Toyota Camrys are produced at Georgetown, Kentucky, USA; Aichi, Japan; Melbourne, Australia; St. Petersburg, Russia, and in China (for the Chinese market only). The Chinese Camry shares its front and rear design with the Australian 6-cylinder Aurion. On April 20, 2007, Camry manufacturing began at Subaru of Indiana Automotive, Inc. in Lafayette, Indiana USA, with an intended annual production of ~100,000 units. Camrys manufactured in Japan are denoted with a VIN starting with "J"; US-made models are denoted with a VIN starting with "4".

Daihatsu continued with its twin Altis model for the Japanese market. The third generation Altis was introduced in January 2006, and continued with the 2AZ-FE engine. Visually, the Altis is very similar to the 4-cylinder JDM Toyota Camry.

Unintended acceleration recall

In 2010, Toyota recalled many MY 2007-2010 Camrys due to an unintentional acceleration problem.[13] Although Toyota has not recalled MY 2005 Camrys, a US Federal lawsuit filed in February 2010 claims that faulty Camry brakes were responsible for two deaths in January, 2010.[14]


Calendar year US sales Canada sales
2000 422,961[15]  ?
2001 388,512  ?
2002 434,145[16]  ?
2003 413,296  ?
2004 426,990[17]  ?
2005 431,703  ?
2006 448,445[18]  ?
2007 473,108  ?
2008 436,617[19]  ?
2009 356,824[20] 15,524[21]

External links


  1. ^ Robinson, Aaron (February 2007). "2007 Honda Accord vs. Nissan Altima, Kia Optima, Saturn Aura, Toyota Camry, Chrysler Sebring". Car and Driver (Hachette Filipacchi Media U.S.). Retrieved 2009-07-11. 
  2. ^ Mondale, Walter; Weston, Mark (2002). Giants of Japan: The Lives of Japan's Most Influential Men and Women. New York City: Kodansha America. p. 63. ISBN 1568363249. 
  3. ^ "Auto Anagrams". Wordsmith. Retrieved 2009-03-09. 
  4. ^ "Wired 2 The World". Retrieved 2007-11-15.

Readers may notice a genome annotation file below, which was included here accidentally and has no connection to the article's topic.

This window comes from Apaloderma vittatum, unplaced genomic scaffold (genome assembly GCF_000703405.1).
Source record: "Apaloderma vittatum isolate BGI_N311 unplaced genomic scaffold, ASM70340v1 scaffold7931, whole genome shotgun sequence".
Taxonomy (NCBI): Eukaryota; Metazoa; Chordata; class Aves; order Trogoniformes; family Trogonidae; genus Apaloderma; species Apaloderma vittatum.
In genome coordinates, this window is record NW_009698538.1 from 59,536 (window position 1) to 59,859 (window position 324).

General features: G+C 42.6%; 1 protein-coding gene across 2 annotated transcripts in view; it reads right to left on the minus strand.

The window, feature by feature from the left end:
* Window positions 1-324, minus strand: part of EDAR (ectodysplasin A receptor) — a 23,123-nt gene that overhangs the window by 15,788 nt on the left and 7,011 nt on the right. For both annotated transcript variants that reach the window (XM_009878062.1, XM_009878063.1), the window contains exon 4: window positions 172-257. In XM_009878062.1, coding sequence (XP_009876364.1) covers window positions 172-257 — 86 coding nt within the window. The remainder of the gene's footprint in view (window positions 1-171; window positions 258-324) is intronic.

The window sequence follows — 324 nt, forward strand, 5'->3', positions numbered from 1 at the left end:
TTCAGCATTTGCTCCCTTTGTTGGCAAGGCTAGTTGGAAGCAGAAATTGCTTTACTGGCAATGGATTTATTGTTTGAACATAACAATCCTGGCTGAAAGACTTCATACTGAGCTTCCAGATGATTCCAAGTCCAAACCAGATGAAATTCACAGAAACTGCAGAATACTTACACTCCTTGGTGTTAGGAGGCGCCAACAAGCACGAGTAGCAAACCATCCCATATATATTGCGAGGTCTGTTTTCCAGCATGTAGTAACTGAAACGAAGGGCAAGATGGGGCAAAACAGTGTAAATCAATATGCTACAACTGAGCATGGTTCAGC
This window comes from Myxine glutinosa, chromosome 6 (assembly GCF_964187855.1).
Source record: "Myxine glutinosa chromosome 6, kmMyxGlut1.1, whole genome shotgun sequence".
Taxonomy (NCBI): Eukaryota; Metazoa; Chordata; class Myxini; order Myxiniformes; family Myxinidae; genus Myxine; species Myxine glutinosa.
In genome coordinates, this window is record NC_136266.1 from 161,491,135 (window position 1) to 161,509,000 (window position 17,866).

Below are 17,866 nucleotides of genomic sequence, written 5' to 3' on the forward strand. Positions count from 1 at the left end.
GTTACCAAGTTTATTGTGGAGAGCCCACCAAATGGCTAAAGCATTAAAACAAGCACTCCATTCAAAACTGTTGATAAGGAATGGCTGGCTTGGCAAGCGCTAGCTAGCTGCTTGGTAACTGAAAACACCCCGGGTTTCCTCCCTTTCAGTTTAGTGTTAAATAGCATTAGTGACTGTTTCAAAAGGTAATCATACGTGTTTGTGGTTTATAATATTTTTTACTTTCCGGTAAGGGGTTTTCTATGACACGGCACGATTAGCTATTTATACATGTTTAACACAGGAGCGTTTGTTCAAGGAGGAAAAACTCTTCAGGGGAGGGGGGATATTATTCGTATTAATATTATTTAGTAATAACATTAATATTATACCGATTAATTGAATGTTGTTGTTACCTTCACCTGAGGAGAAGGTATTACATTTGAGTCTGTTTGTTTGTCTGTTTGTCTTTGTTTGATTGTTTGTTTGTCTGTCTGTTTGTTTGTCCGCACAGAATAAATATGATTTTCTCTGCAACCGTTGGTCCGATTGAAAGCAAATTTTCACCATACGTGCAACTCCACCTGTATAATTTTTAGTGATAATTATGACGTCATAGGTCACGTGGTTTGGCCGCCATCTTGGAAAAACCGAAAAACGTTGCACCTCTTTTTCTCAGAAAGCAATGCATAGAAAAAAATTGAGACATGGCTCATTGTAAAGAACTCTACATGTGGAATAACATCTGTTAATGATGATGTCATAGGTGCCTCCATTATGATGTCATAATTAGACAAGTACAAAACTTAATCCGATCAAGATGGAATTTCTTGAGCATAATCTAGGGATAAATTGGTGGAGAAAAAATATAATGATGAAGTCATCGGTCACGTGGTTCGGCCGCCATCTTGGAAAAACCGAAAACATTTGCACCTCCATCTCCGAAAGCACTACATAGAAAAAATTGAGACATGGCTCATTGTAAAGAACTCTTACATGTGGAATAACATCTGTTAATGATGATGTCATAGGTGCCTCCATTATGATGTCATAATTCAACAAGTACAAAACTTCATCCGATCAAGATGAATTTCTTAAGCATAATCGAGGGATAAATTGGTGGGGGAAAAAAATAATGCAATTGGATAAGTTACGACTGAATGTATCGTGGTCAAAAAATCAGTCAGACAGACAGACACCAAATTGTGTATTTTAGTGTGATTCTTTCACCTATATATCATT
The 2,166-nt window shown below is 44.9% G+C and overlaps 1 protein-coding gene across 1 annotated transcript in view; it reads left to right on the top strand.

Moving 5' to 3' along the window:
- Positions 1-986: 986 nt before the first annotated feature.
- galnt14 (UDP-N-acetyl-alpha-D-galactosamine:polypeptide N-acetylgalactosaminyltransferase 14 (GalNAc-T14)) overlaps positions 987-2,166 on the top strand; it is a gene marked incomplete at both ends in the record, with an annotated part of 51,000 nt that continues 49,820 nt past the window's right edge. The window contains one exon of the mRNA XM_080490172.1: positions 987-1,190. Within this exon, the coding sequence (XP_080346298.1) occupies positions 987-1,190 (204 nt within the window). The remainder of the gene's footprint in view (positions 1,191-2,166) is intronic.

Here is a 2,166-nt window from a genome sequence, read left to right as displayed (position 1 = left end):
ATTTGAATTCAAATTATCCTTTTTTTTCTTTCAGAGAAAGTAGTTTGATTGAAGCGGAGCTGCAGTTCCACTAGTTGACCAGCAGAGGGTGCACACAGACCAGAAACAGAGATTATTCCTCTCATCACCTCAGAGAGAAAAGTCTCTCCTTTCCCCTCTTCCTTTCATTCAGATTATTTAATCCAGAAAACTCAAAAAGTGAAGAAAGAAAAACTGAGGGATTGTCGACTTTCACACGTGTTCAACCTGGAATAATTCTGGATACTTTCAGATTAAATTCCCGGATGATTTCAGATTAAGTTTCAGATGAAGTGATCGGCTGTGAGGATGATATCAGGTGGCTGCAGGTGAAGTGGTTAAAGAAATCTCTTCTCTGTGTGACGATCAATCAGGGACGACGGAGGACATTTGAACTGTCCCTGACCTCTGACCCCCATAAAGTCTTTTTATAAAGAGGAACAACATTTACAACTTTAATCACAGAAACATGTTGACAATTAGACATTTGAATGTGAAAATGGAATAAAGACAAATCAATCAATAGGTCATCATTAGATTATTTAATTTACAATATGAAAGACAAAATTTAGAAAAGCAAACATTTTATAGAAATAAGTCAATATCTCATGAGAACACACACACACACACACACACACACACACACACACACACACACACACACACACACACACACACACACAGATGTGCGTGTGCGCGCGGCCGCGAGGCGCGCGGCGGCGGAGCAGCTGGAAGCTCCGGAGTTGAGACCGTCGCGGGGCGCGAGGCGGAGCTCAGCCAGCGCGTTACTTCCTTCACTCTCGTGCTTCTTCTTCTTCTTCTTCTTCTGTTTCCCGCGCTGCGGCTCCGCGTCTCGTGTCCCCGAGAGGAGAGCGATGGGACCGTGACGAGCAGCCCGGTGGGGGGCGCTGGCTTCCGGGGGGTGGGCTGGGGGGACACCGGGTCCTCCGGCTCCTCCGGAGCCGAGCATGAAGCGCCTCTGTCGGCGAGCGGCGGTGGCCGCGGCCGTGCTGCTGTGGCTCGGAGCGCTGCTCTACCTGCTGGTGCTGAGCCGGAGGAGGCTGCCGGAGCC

5. ^ a b Consumer Guide 2008 Camry
  6. ^ Ciferri, Luca (February 2006). "Toyota says 'No' to Camry for Europe". Automotive News Europe. Retrieved 2009-03-21. 
  7. ^ "Toyota Avensis Preview". 4car. 19 Nov 02. Retrieved 2009-03-21. 
  8. ^ "Toyota Camry V6 PROMINENT 4WS". Retrieved 2009-10-06. 
  9. ^ a b c Power figures measured in accordance with the SAE standard, as quoted for the North American models.
  10. ^ "1992-1996 Toyota Camry Full Review". HowStuffWorks. Publications International. Retrieved 2008-04-20. 
  11. ^ "2007 Toyota Camry Specs". JB car pages. Retrieved 2008-08-10. 
  12. ^ "2007 Toyota Camry Hybrid Specs". JB car pages. Retrieved 2008-08-10. 
  13. ^
  14. ^
  15. ^ "Toyota Sets Sales Record for Sixth Year in a Row". The Auto Channel. 2002-01-03. 
  16. ^ "Toyota Announces Best Sales Year in Its 46-Year History, Breaks Sales Record for Eighth Year in a Row". The Auto Channel. 2004-01-05. 
  17. ^ "Toyota Reports 2005 and December Sales". The Auto Channel. 2006-01-04. 
  18. ^ "Toyota Reports 2007 and December Sales". The Auto Channel. 2008-01-03. 
  19. ^ "Toyota Reports 2008 and December Sales". The Auto Channel. 2009-01-05. 
  20. ^
  21. ^ "Strada: Canadian Sales in 2009". Canadian Sales in 2009. 2010-01-25. 

Simple English

The Toyota Camry is a medium-sized car made by Toyota since 1980. The name "Camry" comes from the Japanese word kanmuri (冠, かんむり), which means "crown".


The Camry is Toyota's best-selling car in the United States.